Dang, I only took one picture so you will have to — if you want to — imagine me a sweaty happy mess at 8 in the evening — and still light out!
This was a SoCal USTA big-group event combining lessons and liveball, and one reason I’m happy is I learned a lot. Take a split step, which is just a little jump, and then run five steps before you hit any ball. Why? I dunno. So you’re not just standing there, I guess. I kinda take it on faith because it comes from Mo, who runs Mo Tennis at Whittier-Narrows Tennis Center.
I think Mo might stand for Morocco. He said he was leading a tour to Morocco soon, so it kinda clicks.
He is a wild man, that’s the important thing. I really dug the way he held court for an hour and a half, cackling madly and flexing unashamedly while returning everything hit his way.
Scorchers, lobs, angle shots: Mo was on ’em. It really was quite a show! Nothing better than laughing when you’re getting ur ass kicked, instructionally.
I also heard about USTA being way up to help people get into leagues and also play singles matches. Wait a second — who do I know who wants to play singles matches all over LA County?
Maybe USTA So Cal can help me out with that?!!
Anyway, I am going to start watching the French Open any minute now and you bet I’m gonna be watching to see if the players always take a split step and five steps.
I bet they do.
That is really the main thing I learned, but coincidentally, it’s exactly what I needed to learn because even though my game has gotten a little bit better lately, I do still notice lots of balls wooshing past me on the other side of the court. Whereas, I also betchya that if I’m taking a total of seven steps per shot, I’m gonna be getting to a whole lot more balls.
Fortunately I have a bunch of games lined up over the next few days so I can put this theory into practice. I am very glad I trekked all the way out to South El Monte because in addition to picking up this useful tip and also meeting loads of friendly tennis folks, I also got a terrific plate of pollo asado at El Salvadoreño Pupuseria y Restaurant.
Go to this Salvadoran restaurant at the same time when you go to any good Salvadoran restaurant: when you are not in a hurry. Pupusas take time. That magnificently warm round white and brown masa, such a giant yum, but it does need 40 minutes to be done right, which is the only way to make a pupusa.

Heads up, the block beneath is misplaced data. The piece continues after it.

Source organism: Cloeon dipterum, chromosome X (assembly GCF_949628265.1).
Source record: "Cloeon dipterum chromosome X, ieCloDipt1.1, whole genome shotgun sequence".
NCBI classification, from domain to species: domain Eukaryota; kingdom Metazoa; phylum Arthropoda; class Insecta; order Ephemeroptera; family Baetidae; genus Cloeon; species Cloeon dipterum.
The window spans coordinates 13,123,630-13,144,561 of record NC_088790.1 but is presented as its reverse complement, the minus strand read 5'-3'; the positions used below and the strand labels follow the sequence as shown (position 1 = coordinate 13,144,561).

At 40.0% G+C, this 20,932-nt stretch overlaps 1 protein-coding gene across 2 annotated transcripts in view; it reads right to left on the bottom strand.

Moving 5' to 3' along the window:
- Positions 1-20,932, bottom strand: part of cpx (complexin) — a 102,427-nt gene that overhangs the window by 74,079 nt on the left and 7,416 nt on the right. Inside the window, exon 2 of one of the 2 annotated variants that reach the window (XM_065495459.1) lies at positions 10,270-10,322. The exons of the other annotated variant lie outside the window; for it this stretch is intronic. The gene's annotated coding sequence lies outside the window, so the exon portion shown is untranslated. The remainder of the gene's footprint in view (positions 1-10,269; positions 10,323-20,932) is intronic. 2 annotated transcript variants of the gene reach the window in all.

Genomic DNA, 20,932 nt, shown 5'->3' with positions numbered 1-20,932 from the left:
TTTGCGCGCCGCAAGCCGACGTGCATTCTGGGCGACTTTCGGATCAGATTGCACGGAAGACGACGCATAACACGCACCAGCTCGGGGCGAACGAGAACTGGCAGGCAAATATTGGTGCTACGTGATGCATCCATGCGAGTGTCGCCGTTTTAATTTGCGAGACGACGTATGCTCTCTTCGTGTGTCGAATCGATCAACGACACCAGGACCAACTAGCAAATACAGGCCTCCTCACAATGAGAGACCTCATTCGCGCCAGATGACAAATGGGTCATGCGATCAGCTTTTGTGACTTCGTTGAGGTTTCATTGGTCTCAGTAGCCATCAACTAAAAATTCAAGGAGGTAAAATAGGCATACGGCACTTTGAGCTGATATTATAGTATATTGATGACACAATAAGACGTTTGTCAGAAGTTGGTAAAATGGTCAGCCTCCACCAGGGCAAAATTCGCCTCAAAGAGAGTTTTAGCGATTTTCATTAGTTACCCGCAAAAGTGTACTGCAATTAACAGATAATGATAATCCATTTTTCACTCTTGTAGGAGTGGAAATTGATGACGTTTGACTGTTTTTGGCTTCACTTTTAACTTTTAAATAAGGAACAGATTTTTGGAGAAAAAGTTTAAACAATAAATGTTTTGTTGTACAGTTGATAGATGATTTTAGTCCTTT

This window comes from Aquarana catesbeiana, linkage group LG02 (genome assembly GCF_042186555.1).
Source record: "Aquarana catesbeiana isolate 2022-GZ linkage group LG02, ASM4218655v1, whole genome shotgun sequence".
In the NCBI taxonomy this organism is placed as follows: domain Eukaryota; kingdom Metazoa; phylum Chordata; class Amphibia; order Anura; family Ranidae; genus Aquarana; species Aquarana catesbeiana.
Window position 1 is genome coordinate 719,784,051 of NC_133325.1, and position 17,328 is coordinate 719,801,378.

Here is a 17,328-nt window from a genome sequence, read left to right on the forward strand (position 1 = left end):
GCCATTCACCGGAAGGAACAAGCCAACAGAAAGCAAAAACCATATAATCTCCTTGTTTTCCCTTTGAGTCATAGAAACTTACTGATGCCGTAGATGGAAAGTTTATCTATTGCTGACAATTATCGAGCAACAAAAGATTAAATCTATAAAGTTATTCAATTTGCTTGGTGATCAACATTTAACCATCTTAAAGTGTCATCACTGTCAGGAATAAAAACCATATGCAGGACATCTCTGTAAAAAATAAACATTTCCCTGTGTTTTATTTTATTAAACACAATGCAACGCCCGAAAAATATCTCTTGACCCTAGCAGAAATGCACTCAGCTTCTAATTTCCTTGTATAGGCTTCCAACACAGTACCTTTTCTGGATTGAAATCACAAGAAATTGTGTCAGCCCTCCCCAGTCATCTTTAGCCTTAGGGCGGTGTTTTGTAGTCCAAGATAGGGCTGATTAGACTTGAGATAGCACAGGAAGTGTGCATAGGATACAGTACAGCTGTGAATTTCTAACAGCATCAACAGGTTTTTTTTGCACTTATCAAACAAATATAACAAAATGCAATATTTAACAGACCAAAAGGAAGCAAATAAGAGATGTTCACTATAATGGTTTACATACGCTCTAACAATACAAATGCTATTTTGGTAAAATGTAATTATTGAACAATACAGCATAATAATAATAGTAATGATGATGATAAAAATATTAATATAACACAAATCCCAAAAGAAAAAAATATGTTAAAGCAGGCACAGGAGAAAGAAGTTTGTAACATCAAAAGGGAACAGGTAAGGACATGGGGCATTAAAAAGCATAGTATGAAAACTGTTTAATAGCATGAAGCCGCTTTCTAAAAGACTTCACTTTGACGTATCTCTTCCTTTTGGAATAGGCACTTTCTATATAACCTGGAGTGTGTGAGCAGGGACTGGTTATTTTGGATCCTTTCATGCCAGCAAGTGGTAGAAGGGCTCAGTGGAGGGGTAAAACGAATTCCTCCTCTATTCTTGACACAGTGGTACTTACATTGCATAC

I’m retired, so typically in no rush; however, I did want to get to this USTA event on time, so I didn’t get to linger but rather ordered my pollo asado para llevar.
This is the real-est restaurant I have been to in a long while, and by real I mean, the front guy was very concerned that I get a glass of ice with my Diet Coke, and to clean the blue plastic tablecloth even though it was already clean. Everyone on their way out stopped to say “Gracias muchachas” to the cooks.
I also thought it was funny but also a let’s-not-ignore-this sign that I started ordering in español and it was all going great until I kept saying “si” when that same front guy was asking me if I wanted frijoles o ensalada, so finally he just asked me in English. You know you still have work to do in foreign language acquisition when they become impatient with your Spanish at a Salvadoran restaurant, where it is not daylight time but rather pupusa time.
It’s a sign to improve my conversational Spanish — another problem being retired can help solve. I potentially have the time to go back to El Salvadoreño Pupuseria y Restaurant. Bring friends. Bring family. Have it be my hang whenever I’m in Whittier. Which now that you mention it… it looks like I could play singles there at Whittier-Narrows on Monday and Wednesdays nights. I’d be down to check it out again.
I bet you I’d meet new people to play with on this quest. I know you’re thinking I coulda met them just from being at that one workout, but the truth is I feel like, you gotta show how you can play before you start asking people if they wanna hit.
I hustled at this event. I was having good results keeping my racquet head facing the ground. Topspinning forehands; ball landing deep. I felt satisfied with my game and also got the good breathing-hard and sweating it up feeling of a good workout.
I was also proud that I developed a mnemonic to remember my partner’s name and I was able to call her by it when I said thanks at the end of the night. We got way better in the 45 minutes we were playing together, going from never winning any points to usually winning two. Also we had fun and encouraged each other, which is what I saw everybody else doing. I would be glad to play with them again — it’s kinda far but maybe I can get a carpool going and we could get dinner at El Salvadoreño Pupuseria y Restaurant. That would be growing Spanish and tennis, together.